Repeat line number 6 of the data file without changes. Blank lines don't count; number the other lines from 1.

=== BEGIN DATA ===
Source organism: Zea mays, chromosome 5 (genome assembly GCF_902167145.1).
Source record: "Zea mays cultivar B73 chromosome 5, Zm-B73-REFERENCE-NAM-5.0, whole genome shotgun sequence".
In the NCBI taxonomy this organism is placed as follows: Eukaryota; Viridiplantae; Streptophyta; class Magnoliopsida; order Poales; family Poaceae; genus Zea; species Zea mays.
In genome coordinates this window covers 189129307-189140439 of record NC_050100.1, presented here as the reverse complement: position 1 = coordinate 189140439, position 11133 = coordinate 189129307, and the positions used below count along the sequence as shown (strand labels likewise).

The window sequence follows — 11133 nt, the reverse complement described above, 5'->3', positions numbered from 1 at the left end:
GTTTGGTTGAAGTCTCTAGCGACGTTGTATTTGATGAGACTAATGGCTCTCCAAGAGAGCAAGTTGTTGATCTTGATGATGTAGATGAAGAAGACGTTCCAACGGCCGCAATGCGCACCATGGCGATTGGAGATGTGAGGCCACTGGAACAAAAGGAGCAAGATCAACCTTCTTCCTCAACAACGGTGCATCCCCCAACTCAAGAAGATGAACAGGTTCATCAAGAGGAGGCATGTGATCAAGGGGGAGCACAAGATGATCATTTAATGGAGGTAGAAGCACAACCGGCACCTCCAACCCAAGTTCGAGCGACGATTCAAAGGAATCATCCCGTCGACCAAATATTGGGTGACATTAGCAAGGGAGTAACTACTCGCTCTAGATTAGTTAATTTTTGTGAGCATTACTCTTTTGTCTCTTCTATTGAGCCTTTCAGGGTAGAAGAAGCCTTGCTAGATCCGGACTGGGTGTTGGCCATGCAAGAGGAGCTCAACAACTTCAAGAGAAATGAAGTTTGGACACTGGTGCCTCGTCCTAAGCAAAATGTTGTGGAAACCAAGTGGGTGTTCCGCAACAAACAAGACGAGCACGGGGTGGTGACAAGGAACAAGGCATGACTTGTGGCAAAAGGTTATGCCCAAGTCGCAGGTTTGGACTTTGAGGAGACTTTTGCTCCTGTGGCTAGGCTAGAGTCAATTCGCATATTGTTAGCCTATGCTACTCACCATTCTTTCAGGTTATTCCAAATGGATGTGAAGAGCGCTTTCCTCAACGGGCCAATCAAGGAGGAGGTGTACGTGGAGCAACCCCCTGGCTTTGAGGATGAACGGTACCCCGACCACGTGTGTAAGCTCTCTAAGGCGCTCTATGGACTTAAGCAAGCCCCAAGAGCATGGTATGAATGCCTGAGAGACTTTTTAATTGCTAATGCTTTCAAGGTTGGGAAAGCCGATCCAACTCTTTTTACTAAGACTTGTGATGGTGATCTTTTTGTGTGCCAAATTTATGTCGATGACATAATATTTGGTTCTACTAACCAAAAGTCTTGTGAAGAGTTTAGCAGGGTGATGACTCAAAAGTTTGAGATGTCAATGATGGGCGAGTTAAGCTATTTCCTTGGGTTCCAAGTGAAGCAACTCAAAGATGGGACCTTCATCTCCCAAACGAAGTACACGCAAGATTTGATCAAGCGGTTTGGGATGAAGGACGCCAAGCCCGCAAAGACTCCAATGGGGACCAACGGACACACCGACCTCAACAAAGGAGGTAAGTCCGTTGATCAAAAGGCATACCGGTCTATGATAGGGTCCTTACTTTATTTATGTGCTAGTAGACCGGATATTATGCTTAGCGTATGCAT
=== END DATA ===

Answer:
GTTTGGTTGAAGTCTCTAGCGACGTTGTATTTGATGAGACTAATGGCTCTCCAAGAGAGCAAGTTGTTGATCTTGATGATGTAGATGAAGAAGACGTTCCAACGGCCGCAATGCGCACCATGGCGATTGGAGATGTGAGGCCACTGGAACAAAAGGAGCAAGATCAACCTTCTTCCTCAACAACGGTGCATCCCCCAACTCAAGAAGATGAACAGGTTCATCAAGAGGAGGCATGTGATCAAGGGGGAGCACAAGATGATCATTTAATGGAGGTAGAAGCACAACCGGCACCTCCAACCCAAGTTCGAGCGACGATTCAAAGGAATCATCCCGTCGACCAAATATTGGGTGACATTAGCAAGGGAGTAACTACTCGCTCTAGATTAGTTAATTTTTGTGAGCATTACTCTTTTGTCTCTTCTATTGAGCCTTTCAGGGTAGAAGAAGCCTTGCTAGATCCGGACTGGGTGTTGGCCATGCAAGAGGAGCTCAACAACTTCAAGAGAAATGAAGTTTGGACACTGGTGCCTCGTCCTAAGCAAAATGTTGTGGAAACCAAGTGGGTGTTCCGCAACAAACAAGACGAGCACGGGGTGGTGACAAGGAACAAGGCATGACTTGTGGCAAAAGGTTATGCCCAAGTCGCAGGTTTGGACTTTGAGGAGACTTTTGCTCCTGTGGCTAGGCTAGAGTCAATTCGCATATTGTTAGCCTATGCTACTCACCATTCTTTCAGGTTATTCCAAATGGATGTGAAGAGCGCTTTCCTCAACGGGCCAATCAAGGAGGAGGTGTACGTGGAGCAACCCCCTGGCTTTGAGGATGAACGGTACCCCGACCACGTGTGTAAGCTCTCTAAGGCGCTCTATGGACTTAAGCAAGCCCCAAGAGCATGGTATGAATGCCTGAGAGACTTTTTAATTGCTAATGCTTTCAAGGTTGGGAAAGCCGATCCAACTCTTTTTACTAAGACTTGTGATGGTGATCTTTTTGTGTGCCAAATTTATGTCGATGACATAATATTTGGTTCTACTAACCAAAAGTCTTGTGAAGAGTTTAGCAGGGTGATGACTCAAAAGTTTGAGATGTCAATGATGGGCGAGTTAAGCTATTTCCTTGGGTTCCAAGTGAAGCAACTCAAAGATGGGACCTTCATCTCCCAAACGAAGTACACGCAAGATTTGATCAAGCGGTTTGGGATGAAGGACGCCAAGCCCGCAAAGACTCCAATGGGGACCAACGGACACACCGACCTCAACAAAGGAGGTAAGTCCGTTGATCAAAAGGCATACCGGTCTATGATAGGGTCCTTACTTTATTTATGTGCTAGTAGACCGGATATTATGCTTAGCGTATGCAT